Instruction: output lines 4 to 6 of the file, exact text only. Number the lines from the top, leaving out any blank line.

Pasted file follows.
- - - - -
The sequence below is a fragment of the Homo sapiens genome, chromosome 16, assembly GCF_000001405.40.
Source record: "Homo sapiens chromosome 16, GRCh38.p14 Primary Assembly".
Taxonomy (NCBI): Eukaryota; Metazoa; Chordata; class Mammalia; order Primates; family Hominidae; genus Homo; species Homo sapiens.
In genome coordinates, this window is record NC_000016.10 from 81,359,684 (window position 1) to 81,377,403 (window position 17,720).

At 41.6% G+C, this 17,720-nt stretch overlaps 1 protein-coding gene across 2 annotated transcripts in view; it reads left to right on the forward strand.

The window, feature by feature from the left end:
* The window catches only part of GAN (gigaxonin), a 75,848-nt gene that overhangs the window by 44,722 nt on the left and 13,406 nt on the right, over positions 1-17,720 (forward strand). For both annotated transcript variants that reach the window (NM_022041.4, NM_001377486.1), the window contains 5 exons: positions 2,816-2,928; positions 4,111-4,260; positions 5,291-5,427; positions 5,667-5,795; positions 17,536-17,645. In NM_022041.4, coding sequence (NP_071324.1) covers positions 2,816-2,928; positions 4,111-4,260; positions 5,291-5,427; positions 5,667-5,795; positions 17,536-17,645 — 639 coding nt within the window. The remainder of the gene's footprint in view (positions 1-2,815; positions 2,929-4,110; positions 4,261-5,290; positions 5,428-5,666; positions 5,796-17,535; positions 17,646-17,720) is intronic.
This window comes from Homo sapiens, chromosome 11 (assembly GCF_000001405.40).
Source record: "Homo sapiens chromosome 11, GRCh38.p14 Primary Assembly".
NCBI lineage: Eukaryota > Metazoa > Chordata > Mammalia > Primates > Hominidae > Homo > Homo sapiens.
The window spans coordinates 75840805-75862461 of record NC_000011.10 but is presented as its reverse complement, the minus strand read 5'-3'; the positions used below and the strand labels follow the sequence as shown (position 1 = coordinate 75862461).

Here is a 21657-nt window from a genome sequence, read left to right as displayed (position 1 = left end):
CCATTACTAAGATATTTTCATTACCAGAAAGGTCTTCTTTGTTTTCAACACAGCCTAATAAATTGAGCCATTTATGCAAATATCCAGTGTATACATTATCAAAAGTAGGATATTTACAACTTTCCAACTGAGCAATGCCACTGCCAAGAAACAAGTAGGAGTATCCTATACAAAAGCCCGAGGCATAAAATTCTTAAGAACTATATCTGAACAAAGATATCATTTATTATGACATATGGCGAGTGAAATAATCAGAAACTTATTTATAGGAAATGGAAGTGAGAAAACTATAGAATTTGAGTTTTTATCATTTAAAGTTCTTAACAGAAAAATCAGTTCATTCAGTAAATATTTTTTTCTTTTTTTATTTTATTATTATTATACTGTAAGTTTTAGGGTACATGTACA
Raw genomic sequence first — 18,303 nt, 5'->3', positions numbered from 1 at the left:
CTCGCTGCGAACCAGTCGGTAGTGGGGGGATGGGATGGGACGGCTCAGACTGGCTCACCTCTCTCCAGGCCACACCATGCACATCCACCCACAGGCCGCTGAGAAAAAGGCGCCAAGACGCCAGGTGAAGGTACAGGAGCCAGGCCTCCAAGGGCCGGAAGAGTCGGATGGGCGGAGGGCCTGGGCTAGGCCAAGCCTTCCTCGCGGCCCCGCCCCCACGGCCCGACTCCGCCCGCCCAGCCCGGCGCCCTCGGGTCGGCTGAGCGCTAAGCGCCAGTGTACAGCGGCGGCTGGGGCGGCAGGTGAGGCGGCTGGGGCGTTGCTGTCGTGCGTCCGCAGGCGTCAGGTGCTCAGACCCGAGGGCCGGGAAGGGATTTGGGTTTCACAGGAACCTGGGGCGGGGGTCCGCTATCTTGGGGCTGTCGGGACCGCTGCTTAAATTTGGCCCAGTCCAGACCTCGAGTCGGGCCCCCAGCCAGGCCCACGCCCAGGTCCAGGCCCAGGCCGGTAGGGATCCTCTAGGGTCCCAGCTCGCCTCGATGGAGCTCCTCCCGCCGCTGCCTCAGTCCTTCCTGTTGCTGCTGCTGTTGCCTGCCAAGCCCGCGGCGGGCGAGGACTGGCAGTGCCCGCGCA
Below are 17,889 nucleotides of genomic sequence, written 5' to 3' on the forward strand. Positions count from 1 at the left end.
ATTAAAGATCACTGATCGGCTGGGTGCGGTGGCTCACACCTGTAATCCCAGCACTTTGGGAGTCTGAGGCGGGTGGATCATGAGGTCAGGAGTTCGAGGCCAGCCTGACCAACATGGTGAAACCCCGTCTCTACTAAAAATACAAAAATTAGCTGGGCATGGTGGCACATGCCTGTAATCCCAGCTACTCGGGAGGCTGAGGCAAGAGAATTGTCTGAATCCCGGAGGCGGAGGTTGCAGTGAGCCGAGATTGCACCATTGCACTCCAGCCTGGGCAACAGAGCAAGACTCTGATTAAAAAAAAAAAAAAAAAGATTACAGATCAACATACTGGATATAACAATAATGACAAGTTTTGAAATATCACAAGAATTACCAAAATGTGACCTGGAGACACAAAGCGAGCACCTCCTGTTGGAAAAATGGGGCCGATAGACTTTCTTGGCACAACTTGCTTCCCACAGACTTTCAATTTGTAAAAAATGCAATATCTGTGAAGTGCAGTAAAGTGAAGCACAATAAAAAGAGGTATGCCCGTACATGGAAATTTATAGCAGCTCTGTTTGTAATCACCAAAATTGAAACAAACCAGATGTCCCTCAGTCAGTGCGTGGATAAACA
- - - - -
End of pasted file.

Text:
In genome coordinates, this window is record NC_000016.10 from 81,359,684 (window position 1) to 81,377,403 (window position 17,720).

At 41.6% G+C, this 17,720-nt stretch overlaps 1 protein-coding gene across 2 annotated transcripts in view; it reads left to right on the forward strand.

The window, feature by feature from the left end: